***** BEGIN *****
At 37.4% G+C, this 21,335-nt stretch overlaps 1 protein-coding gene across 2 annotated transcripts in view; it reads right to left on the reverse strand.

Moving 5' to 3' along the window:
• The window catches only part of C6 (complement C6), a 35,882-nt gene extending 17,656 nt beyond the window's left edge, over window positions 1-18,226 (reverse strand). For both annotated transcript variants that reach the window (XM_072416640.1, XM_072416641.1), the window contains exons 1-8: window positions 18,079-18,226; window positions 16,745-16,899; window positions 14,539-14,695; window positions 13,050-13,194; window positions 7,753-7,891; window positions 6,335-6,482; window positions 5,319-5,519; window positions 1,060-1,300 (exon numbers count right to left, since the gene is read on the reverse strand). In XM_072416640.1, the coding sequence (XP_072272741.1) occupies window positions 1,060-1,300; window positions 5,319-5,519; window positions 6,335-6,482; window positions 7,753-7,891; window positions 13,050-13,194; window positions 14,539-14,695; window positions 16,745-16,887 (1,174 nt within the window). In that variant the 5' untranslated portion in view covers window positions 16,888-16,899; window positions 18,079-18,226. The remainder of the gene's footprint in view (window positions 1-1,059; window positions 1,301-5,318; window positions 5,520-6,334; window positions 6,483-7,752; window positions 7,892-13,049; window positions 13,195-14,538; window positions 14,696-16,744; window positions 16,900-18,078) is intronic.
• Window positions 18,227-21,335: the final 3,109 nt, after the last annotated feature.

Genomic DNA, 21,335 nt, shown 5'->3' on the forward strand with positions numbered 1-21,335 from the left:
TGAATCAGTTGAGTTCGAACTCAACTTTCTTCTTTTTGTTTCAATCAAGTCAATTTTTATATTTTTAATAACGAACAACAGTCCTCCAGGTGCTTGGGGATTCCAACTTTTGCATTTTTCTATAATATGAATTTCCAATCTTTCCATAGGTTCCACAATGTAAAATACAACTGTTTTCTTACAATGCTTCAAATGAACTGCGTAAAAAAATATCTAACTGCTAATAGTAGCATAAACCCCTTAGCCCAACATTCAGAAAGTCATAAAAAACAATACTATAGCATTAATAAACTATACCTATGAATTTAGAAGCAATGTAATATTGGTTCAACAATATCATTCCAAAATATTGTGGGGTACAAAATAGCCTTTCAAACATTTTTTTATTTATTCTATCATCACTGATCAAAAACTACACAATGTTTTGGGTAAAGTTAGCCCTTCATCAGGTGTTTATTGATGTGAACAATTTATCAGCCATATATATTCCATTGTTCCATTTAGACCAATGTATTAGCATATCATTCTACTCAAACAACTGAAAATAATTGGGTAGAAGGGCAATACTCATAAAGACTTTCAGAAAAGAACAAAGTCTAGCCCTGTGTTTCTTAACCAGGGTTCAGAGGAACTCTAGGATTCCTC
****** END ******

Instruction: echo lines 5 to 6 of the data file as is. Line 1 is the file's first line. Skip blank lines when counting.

Genomic DNA, 21,335 nt, shown 5'->3' on the forward strand with positions numbered 1-21,335 from the left:
TGAATCAGTTGAGTTCGAACTCAACTTTCTTCTTTTTGTTTCAATCAAGTCAATTTTTATATTTTTAATAACGAACAACAGTCCTCCAGGTGCTTGGGGATTCCAACTTTTGCATTTTTCTATAATATGAATTTCCAATCTTTCCATAGGTTCCACAATGTAAAATACAACTGTTTTCTTACAATGCTTCAAATGAACTGCGTAAAAAAATATCTAACTGCTAATAGTAGCATAAACCCCTTAGCCCAACATTCAGAAAGTCATAAAAAACAATACTATAGCATTAATAAACTATACCTATGAATTTAGAAGCAATGTAATATTGGTTCAACAATATCATTCCAAAATATTGTGGGGTACAAAATAGCCTTTCAAACATTTTTTTATTTATTCTATCATCACTGATCAAAAACTACACAATGTTTTGGGTAAAGTTAGCCCTTCATCAGGTGTTTATTGATGTGAACAATTTATCAGCCATATATATTCCATTGTTCCATTTAGACCAATGTATTAGCATATCATTCTACTCAAACAACTGAAAATAATTGGGTAGAAGGGCAATACTCATAAAGACTTTCAGAAAAGAACAAAGTCTAGCCCTGTGTTTCTTAACCAGGGTTCAGAGGAACTCTAGGATTCCTC